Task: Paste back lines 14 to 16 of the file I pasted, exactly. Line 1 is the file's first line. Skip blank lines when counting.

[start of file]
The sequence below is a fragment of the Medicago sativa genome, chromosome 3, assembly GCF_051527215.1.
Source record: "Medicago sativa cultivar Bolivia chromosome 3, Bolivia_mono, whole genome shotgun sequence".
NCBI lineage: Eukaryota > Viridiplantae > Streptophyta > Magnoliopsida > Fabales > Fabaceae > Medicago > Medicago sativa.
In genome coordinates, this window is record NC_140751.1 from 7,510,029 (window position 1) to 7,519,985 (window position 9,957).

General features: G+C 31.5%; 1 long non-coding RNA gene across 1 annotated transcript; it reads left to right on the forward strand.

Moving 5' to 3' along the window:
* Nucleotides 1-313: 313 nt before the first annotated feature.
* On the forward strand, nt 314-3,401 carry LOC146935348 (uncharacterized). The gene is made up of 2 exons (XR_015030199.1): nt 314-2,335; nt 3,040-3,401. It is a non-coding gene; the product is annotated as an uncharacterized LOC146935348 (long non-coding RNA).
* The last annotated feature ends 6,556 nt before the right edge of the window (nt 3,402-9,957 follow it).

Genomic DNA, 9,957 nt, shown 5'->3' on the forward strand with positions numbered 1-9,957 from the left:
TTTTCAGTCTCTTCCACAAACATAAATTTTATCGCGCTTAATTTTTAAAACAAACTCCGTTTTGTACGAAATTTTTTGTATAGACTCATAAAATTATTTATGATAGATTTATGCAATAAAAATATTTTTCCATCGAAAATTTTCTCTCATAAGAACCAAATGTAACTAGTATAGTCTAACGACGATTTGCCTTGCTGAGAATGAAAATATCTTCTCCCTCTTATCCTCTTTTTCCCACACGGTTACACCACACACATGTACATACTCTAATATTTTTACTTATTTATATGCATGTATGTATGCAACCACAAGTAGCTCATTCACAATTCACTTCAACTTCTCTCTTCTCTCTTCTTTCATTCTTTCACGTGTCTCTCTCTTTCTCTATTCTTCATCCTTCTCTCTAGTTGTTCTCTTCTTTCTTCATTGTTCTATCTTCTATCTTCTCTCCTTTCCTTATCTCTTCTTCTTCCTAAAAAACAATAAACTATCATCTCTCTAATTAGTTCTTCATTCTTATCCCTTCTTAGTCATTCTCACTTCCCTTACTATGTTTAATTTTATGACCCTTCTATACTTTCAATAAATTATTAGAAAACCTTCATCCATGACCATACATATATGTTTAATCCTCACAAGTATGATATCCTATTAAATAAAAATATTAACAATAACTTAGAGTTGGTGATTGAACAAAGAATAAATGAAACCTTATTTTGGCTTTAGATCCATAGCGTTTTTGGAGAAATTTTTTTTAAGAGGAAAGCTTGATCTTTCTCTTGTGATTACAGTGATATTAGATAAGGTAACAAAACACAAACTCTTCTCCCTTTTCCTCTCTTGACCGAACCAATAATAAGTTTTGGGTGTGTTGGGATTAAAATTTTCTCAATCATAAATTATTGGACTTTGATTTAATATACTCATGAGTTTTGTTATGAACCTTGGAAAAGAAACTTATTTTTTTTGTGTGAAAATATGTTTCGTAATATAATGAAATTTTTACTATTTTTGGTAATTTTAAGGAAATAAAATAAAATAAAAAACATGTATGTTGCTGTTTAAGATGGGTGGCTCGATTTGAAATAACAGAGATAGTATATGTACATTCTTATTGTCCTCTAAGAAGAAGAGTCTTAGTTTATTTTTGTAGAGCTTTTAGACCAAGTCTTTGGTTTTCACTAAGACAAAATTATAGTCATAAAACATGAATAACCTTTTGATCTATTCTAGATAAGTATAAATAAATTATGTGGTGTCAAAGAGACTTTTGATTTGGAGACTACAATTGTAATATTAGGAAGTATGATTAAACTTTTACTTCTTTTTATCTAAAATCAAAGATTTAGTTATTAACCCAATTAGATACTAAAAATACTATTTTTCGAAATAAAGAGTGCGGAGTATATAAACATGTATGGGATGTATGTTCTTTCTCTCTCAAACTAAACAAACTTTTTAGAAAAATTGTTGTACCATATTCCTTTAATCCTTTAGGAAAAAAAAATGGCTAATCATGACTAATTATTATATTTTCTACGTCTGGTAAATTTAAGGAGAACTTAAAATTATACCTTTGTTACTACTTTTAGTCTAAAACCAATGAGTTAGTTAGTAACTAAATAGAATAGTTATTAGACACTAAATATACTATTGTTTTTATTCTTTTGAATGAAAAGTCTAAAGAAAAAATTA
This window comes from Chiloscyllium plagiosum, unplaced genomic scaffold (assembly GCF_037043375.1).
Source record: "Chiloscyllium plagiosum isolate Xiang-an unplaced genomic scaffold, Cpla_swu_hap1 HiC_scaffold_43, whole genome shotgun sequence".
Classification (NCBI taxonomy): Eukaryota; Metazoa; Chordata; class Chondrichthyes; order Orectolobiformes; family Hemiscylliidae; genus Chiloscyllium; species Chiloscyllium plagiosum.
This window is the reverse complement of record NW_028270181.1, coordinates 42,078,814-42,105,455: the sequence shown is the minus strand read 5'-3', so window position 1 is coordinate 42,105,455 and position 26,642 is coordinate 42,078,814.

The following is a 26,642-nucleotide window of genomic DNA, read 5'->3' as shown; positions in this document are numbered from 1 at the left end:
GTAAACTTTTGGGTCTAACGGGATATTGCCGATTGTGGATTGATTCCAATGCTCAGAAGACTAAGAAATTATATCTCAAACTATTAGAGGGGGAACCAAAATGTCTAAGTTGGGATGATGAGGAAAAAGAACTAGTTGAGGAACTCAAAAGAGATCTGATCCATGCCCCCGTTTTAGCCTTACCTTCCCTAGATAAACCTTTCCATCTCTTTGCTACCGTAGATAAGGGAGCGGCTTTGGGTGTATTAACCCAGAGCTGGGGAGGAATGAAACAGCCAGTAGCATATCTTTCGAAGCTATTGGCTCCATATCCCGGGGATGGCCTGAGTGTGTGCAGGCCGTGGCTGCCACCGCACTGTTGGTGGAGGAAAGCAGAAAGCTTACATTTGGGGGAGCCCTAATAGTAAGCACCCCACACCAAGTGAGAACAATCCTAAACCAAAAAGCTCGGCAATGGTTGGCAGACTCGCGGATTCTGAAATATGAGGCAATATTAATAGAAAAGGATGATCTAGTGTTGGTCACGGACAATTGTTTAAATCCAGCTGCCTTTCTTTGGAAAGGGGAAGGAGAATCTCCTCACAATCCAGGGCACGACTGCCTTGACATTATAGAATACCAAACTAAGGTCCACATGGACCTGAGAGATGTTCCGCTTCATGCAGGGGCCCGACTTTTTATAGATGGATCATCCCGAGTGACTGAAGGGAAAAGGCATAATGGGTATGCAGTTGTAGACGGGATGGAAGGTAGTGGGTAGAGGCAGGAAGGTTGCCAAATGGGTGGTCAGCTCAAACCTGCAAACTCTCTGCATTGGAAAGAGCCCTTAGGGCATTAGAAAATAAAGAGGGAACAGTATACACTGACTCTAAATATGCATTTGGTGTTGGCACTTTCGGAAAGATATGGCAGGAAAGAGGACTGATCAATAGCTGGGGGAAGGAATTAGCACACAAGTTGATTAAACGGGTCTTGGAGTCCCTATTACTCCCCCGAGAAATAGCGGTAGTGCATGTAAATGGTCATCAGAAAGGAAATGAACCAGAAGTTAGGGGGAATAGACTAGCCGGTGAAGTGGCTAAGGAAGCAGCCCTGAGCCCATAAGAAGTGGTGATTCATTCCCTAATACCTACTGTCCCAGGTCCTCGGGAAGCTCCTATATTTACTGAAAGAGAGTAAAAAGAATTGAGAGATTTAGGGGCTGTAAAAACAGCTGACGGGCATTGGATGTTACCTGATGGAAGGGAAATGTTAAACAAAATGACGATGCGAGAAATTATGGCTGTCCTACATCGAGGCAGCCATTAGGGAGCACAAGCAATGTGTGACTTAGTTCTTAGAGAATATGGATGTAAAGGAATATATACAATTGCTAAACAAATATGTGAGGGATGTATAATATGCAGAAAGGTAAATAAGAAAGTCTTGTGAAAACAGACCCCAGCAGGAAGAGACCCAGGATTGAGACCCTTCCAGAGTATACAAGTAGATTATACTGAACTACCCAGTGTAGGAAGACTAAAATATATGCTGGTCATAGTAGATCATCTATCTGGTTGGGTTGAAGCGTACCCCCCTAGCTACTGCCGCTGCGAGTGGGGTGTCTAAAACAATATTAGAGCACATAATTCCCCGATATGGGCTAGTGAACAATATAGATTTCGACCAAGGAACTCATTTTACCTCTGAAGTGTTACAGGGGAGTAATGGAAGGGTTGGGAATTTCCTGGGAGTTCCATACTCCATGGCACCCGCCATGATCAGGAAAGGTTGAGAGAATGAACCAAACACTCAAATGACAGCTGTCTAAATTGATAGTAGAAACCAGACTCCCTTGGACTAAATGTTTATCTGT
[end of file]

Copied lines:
Classification (NCBI taxonomy): Eukaryota; Metazoa; Chordata; class Chondrichthyes; order Orectolobiformes; family Hemiscylliidae; genus Chiloscyllium; species Chiloscyllium plagiosum.
This window is the reverse complement of record NW_028270181.1, coordinates 42,078,814-42,105,455: the sequence shown is the minus strand read 5'-3', so window position 1 is coordinate 42,105,455 and position 26,642 is coordinate 42,078,814.

The following is a 26,642-nucleotide window of genomic DNA, read 5'->3' as shown; positions in this document are numbered from 1 at the left end: